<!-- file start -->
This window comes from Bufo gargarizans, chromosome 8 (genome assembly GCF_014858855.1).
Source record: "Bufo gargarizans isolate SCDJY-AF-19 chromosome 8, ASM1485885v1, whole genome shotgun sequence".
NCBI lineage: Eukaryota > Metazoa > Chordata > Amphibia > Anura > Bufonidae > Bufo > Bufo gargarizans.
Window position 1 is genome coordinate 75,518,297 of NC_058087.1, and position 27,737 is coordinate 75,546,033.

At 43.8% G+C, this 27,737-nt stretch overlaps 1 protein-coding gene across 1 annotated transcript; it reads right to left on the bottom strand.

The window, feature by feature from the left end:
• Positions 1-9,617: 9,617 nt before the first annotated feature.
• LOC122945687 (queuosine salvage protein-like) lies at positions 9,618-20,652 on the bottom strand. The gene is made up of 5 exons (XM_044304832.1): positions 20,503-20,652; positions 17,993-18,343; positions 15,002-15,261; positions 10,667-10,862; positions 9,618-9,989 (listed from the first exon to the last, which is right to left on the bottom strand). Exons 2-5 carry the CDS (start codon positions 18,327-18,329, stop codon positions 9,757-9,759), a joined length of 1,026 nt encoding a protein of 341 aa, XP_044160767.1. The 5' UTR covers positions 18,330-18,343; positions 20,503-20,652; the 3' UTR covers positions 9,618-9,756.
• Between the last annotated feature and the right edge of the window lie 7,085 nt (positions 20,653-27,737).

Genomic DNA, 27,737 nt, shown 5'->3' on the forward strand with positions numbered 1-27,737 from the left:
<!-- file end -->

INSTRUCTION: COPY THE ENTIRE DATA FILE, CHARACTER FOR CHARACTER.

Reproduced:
This window comes from Bufo gargarizans, chromosome 8 (genome assembly GCF_014858855.1).
Source record: "Bufo gargarizans isolate SCDJY-AF-19 chromosome 8, ASM1485885v1, whole genome shotgun sequence".
NCBI lineage: Eukaryota > Metazoa > Chordata > Amphibia > Anura > Bufonidae > Bufo > Bufo gargarizans.
Window position 1 is genome coordinate 75,518,297 of NC_058087.1, and position 27,737 is coordinate 75,546,033.

At 43.8% G+C, this 27,737-nt stretch overlaps 1 protein-coding gene across 1 annotated transcript; it reads right to left on the bottom strand.

The window, feature by feature from the left end:
• Positions 1-9,617: 9,617 nt before the first annotated feature.
• LOC122945687 (queuosine salvage protein-like) lies at positions 9,618-20,652 on the bottom strand. The gene is made up of 5 exons (XM_044304832.1): positions 20,503-20,652; positions 17,993-18,343; positions 15,002-15,261; positions 10,667-10,862; positions 9,618-9,989 (listed from the first exon to the last, which is right to left on the bottom strand). Exons 2-5 carry the CDS (start codon positions 18,327-18,329, stop codon positions 9,757-9,759), a joined length of 1,026 nt encoding a protein of 341 aa, XP_044160767.1. The 5' UTR covers positions 18,330-18,343; positions 20,503-20,652; the 3' UTR covers positions 9,618-9,756.
• Between the last annotated feature and the right edge of the window lie 7,085 nt (positions 20,653-27,737).

Genomic DNA, 27,737 nt, shown 5'->3' on the forward strand with positions numbered 1-27,737 from the left: